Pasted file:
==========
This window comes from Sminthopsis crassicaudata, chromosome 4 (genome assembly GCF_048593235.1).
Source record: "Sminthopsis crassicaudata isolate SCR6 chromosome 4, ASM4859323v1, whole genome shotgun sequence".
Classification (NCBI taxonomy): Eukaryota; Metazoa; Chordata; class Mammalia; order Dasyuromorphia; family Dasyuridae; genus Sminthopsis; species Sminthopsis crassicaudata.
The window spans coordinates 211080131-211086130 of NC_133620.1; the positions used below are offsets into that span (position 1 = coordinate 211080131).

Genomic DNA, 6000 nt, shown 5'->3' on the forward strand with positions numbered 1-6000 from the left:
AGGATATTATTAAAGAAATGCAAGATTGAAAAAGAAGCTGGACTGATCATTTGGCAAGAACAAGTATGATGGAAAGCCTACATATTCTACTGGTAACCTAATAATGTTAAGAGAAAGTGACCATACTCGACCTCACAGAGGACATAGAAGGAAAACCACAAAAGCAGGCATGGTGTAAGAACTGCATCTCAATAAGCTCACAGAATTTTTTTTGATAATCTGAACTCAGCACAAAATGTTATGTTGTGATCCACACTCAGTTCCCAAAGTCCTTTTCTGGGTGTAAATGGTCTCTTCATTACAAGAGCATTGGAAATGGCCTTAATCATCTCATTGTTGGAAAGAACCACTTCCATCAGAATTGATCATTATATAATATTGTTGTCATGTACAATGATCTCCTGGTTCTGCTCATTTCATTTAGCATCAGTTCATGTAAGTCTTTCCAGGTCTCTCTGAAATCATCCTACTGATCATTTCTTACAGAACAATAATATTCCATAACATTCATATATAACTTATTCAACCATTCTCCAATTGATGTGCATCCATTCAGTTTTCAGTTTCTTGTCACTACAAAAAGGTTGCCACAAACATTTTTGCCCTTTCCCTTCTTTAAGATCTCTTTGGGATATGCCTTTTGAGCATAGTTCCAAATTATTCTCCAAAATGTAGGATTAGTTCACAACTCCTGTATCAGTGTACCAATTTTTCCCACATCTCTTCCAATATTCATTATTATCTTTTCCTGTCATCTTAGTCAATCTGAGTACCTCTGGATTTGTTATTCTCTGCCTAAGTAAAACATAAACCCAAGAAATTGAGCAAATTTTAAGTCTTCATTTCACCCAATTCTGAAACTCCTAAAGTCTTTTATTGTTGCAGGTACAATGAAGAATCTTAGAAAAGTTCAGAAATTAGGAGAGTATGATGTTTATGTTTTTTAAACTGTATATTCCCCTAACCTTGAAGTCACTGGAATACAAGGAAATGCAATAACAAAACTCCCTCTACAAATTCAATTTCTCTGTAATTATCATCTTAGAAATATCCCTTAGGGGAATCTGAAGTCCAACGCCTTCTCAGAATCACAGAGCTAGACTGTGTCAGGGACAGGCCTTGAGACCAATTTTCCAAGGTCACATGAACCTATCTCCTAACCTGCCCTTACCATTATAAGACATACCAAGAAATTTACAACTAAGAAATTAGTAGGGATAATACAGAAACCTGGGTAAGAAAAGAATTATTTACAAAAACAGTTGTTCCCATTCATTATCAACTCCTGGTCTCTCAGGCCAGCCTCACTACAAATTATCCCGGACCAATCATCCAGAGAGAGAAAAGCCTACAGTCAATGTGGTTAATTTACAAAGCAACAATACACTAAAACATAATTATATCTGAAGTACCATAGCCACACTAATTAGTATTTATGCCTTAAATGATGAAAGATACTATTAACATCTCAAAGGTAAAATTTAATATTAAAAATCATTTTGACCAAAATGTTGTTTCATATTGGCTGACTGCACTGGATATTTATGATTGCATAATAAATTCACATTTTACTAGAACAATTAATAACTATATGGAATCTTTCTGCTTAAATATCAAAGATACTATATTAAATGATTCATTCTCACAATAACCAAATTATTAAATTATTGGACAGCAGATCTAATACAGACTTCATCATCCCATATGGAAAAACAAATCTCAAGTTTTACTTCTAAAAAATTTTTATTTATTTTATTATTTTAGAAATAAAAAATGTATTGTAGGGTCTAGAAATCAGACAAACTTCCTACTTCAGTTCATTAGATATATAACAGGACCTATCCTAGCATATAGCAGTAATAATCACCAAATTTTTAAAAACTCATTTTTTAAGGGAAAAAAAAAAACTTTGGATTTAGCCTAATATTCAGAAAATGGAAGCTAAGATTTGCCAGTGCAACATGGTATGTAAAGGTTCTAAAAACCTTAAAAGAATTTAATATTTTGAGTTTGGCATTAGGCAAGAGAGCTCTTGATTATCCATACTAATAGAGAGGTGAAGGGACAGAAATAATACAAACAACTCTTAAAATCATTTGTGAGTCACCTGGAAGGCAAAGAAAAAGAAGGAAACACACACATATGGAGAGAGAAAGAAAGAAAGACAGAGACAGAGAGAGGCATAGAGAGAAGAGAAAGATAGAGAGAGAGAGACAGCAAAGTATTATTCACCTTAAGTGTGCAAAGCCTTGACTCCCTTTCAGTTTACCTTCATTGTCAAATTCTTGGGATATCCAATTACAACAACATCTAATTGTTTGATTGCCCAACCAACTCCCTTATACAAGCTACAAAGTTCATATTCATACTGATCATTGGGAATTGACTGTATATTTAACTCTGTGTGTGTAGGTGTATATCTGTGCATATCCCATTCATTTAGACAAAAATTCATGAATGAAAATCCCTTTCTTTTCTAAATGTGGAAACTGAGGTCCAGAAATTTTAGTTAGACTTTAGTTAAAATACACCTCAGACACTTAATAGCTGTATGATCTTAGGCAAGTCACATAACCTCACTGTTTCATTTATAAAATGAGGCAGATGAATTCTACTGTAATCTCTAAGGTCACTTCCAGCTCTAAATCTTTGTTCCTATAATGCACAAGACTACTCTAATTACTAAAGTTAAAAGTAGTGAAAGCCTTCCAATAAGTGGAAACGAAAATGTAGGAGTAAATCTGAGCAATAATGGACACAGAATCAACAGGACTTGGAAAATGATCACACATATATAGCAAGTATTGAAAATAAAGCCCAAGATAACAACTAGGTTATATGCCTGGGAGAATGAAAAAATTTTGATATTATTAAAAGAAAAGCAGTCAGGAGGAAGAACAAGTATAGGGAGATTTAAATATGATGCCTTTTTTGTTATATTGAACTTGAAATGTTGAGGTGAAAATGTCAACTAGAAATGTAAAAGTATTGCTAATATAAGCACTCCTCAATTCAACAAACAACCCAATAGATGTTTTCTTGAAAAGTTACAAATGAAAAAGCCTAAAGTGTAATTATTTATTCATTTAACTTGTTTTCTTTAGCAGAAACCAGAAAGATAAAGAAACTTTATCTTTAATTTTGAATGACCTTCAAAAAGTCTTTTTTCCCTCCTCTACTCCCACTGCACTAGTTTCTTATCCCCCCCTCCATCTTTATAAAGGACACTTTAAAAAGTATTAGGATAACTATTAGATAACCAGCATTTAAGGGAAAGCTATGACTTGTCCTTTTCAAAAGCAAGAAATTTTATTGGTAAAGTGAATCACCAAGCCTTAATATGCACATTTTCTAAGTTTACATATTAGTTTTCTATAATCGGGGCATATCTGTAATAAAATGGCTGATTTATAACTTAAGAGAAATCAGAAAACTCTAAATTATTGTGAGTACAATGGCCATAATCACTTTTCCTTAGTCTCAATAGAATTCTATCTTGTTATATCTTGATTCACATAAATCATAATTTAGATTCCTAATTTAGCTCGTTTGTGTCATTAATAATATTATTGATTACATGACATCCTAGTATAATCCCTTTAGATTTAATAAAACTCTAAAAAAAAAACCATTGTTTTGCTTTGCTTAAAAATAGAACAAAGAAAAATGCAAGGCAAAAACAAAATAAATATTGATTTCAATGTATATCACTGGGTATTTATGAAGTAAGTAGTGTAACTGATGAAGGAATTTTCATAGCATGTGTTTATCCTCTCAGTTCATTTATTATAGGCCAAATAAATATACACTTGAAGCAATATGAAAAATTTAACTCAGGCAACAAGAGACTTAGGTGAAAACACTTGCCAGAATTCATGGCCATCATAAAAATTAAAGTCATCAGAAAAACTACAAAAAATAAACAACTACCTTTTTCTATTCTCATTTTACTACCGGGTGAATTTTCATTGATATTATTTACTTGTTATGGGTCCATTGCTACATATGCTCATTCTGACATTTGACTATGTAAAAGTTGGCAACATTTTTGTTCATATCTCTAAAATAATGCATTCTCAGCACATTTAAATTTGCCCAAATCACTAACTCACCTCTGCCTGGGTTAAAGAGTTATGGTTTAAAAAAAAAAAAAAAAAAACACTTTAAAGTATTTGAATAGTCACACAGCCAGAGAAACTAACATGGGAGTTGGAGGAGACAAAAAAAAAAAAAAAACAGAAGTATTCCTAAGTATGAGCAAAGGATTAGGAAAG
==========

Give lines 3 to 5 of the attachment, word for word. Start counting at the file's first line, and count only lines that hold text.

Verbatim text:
Classification (NCBI taxonomy): Eukaryota; Metazoa; Chordata; class Mammalia; order Dasyuromorphia; family Dasyuridae; genus Sminthopsis; species Sminthopsis crassicaudata.
The window spans coordinates 211080131-211086130 of NC_133620.1; the positions used below are offsets into that span (position 1 = coordinate 211080131).

Genomic DNA, 6000 nt, shown 5'->3' on the forward strand with positions numbered 1-6000 from the left: